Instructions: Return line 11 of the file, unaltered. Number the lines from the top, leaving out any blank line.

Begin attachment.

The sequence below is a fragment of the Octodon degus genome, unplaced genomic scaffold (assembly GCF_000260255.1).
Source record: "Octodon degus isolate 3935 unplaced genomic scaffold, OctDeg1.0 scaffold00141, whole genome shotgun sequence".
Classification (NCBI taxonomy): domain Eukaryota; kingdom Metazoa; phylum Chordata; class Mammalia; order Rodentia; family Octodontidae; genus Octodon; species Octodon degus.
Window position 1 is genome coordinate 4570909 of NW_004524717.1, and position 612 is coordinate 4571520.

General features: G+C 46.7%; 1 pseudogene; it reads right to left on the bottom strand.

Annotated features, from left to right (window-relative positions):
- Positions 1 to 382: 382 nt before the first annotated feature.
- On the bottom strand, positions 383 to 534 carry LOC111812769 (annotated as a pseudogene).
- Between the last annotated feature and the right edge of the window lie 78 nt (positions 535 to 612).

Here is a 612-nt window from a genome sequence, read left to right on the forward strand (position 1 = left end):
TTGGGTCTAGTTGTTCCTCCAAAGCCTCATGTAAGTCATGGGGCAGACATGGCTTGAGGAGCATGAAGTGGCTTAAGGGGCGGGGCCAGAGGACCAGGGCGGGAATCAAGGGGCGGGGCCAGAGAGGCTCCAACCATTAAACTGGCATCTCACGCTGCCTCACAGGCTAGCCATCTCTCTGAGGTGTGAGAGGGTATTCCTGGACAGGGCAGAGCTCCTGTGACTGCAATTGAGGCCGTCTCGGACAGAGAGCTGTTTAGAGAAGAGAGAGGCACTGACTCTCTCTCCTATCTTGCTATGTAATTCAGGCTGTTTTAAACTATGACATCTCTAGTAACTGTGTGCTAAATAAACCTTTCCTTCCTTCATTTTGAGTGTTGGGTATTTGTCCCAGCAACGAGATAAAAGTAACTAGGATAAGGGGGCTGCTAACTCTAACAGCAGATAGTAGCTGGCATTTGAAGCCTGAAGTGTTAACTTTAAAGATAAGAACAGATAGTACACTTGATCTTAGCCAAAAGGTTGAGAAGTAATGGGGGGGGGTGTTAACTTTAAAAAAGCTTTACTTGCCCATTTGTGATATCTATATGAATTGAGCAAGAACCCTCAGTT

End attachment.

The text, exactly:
TTGGGTCTAGTTGTTCCTCCAAAGCCTCATGTAAGTCATGGGGCAGACATGGCTTGAGGAGCATGAAGTGGCTTAAGGGGCGGGGCCAGAGGACCAGGGCGGGAATCAAGGGGCGGGGCCAGAGAGGCTCCAACCATTAAACTGGCATCTCACGCTGCCTCACAGGCTAGCCATCTCTCTGAGGTGTGAGAGGGTATTCCTGGACAGGGCAGAGCTCCTGTGACTGCAATTGAGGCCGTCTCGGACAGAGAGCTGTTTAGAGAAGAGAGAGGCACTGACTCTCTCTCCTATCTTGCTATGTAATTCAGGCTGTTTTAAACTATGACATCTCTAGTAACTGTGTGCTAAATAAACCTTTCCTTCCTTCATTTTGAGTGTTGGGTATTTGTCCCAGCAACGAGATAAAAGTAACTAGGATAAGGGGGCTGCTAACTCTAACAGCAGATAGTAGCTGGCATTTGAAGCCTGAAGTGTTAACTTTAAAGATAAGAACAGATAGTACACTTGATCTTAGCCAAAAGGTTGAGAAGTAATGGGGGGGGGTGTTAACTTTAAAAAAGCTTTACTTGCCCATTTGTGATATCTATATGAATTGAGCAAGAACCCTCAGTT